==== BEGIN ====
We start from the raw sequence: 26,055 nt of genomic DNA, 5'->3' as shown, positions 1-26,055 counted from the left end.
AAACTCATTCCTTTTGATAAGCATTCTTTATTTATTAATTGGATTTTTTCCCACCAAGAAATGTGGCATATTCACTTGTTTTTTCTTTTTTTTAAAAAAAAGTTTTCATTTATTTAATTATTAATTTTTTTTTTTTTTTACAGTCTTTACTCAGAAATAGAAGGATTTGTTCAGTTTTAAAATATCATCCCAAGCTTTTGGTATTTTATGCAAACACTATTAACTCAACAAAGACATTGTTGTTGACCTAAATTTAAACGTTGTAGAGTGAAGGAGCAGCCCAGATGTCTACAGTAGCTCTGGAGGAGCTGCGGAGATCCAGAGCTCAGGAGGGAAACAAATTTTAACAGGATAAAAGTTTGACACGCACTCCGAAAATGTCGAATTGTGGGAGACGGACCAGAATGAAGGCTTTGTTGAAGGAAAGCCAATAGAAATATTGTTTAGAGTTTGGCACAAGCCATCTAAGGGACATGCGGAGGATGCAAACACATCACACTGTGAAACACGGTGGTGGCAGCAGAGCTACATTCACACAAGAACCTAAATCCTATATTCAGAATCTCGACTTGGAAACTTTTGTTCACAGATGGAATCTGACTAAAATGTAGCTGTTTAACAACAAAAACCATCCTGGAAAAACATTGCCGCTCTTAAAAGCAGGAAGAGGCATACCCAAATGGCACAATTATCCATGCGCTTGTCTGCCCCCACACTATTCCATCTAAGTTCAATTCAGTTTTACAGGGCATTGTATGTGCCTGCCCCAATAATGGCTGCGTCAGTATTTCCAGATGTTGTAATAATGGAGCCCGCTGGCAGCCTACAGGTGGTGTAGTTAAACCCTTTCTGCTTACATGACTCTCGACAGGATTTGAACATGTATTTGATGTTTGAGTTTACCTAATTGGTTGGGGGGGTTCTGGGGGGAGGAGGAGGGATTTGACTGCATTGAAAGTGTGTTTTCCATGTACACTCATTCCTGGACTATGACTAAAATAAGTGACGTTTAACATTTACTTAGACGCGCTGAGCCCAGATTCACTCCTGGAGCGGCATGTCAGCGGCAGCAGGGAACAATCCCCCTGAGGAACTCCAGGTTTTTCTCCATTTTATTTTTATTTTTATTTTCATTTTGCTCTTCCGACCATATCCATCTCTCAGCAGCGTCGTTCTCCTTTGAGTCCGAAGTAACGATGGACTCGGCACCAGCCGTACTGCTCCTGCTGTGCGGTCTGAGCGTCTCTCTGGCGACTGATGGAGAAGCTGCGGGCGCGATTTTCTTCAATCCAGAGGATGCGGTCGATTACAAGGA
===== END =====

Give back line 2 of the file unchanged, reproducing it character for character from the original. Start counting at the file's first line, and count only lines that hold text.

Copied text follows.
AAACTCATTCCTTTTGATAAGCATTCTTTATTTATTAATTGGATTTTTTCCCACCAAGAAATGTGGCATATTCACTTGTTTTTTCTTTTTTTTAAAAAAAAGTTTTCATTTATTTAATTATTAATTTTTTTTTTTTTTTACAGTCTTTACTCAGAAATAGAAGGATTTGTTCAGTTTTAAAATATCATCCCAAGCTTTTGGTATTTTATGCAAACACTATTAACTCAACAAAGACATTGTTGTTGACCTAAATTTAAACGTTGTAGAGTGAAGGAGCAGCCCAGATGTCTACAGTAGCTCTGGAGGAGCTGCGGAGATCCAGAGCTCAGGAGGGAAACAAATTTTAACAGGATAAAAGTTTGACACGCACTCCGAAAATGTCGAATTGTGGGAGACGGACCAGAATGAAGGCTTTGTTGAAGGAAAGCCAATAGAAATATTGTTTAGAGTTTGGCACAAGCCATCTAAGGGACATGCGGAGGATGCAAACACATCACACTGTGAAACACGGTGGTGGCAGCAGAGCTACATTCACACAAGAACCTAAATCCTATATTCAGAATCTCGACTTGGAAACTTTTGTTCACAGATGGAATCTGACTAAAATGTAGCTGTTTAACAACAAAAACCATCCTGGAAAAACATTGCCGCTCTTAAAAGCAGGAAGAGGCATACCCAAATGGCACAATTATCCATGCGCTTGTCTGCCCCCACACTATTCCATCTAAGTTCAATTCAGTTTTACAGGGCATTGTATGTGCCTGCCCCAATAATGGCTGCGTCAGTATTTCCAGATGTTGTAATAATGGAGCCCGCTGGCAGCCTACAGGTGGTGTAGTTAAACCCTTTCTGCTTACATGACTCTCGACAGGATTTGAACATGTATTTGATGTTTGAGTTTACCTAATTGGTTGGGGGGGTTCTGGGGGGAGGAGGAGGGATTTGACTGCATTGAAAGTGTGTTTTCCATGTACACTCATTCCTGGACTATGACTAAAATAAGTGACGTTTAACATTTACTTAGACGCGCTGAGCCCAGATTCACTCCTGGAGCGGCATGTCAGCGGCAGCAGGGAACAATCCCCCTGAGGAACTCCAGGTTTTTCTCCATTTTATTTTTATTTTTATTTTCATTTTGCTCTTCCGACCATATCCATCTCTCAGCAGCGTCGTTCTCCTTTGAGTCCGAAGTAACGATGGACTCGGCACCAGCCGTACTGCTCCTGCTGTGCGGTCTGAGCGTCTCTCTGGCGACTGATGGAGAAGCTGCGGGCGCGATTTTCTTCAATCCAGAGGATGCGGTCGATTACAAGGA